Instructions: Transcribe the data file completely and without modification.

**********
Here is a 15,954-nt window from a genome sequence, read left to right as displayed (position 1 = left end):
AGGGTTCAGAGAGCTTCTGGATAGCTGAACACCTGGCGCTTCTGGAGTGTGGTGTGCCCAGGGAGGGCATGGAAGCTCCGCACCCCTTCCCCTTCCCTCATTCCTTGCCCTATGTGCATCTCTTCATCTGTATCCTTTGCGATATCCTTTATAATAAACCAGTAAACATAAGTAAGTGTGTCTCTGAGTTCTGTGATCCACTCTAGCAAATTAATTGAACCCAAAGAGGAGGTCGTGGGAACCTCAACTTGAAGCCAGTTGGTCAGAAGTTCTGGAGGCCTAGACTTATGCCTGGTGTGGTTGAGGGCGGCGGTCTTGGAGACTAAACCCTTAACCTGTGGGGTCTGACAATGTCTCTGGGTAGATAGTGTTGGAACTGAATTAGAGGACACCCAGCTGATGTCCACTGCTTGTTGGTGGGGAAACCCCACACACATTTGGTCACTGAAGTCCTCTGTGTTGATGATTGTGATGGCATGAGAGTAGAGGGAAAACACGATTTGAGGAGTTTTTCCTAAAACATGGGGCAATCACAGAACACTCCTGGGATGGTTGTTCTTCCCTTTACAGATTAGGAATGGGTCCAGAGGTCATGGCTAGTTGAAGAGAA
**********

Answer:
Here is a 15,954-nt window from a genome sequence, read left to right as displayed (position 1 = left end):
AGGGTTCAGAGAGCTTCTGGATAGCTGAACACCTGGCGCTTCTGGAGTGTGGTGTGCCCAGGGAGGGCATGGAAGCTCCGCACCCCTTCCCCTTCCCTCATTCCTTGCCCTATGTGCATCTCTTCATCTGTATCCTTTGCGATATCCTTTATAATAAACCAGTAAACATAAGTAAGTGTGTCTCTGAGTTCTGTGATCCACTCTAGCAAATTAATTGAACCCAAAGAGGAGGTCGTGGGAACCTCAACTTGAAGCCAGTTGGTCAGAAGTTCTGGAGGCCTAGACTTATGCCTGGTGTGGTTGAGGGCGGCGGTCTTGGAGACTAAACCCTTAACCTGTGGGGTCTGACAATGTCTCTGGGTAGATAGTGTTGGAACTGAATTAGAGGACACCCAGCTGATGTCCACTGCTTGTTGGTGGGGAAACCCCACACACATTTGGTCACTGAAGTCCTCTGTGTTGATGATTGTGATGGCATGAGAGTAGAGGGAAAACACGATTTGAGGAGTTTTTCCTAAAACATGGGGCAATCACAGAACACTCCTGGGATGGTTGTTCTTCCCTTTACAGATTAGGAATGGGTCCAGAGGTCATGGCTAGTTGAAGAGAA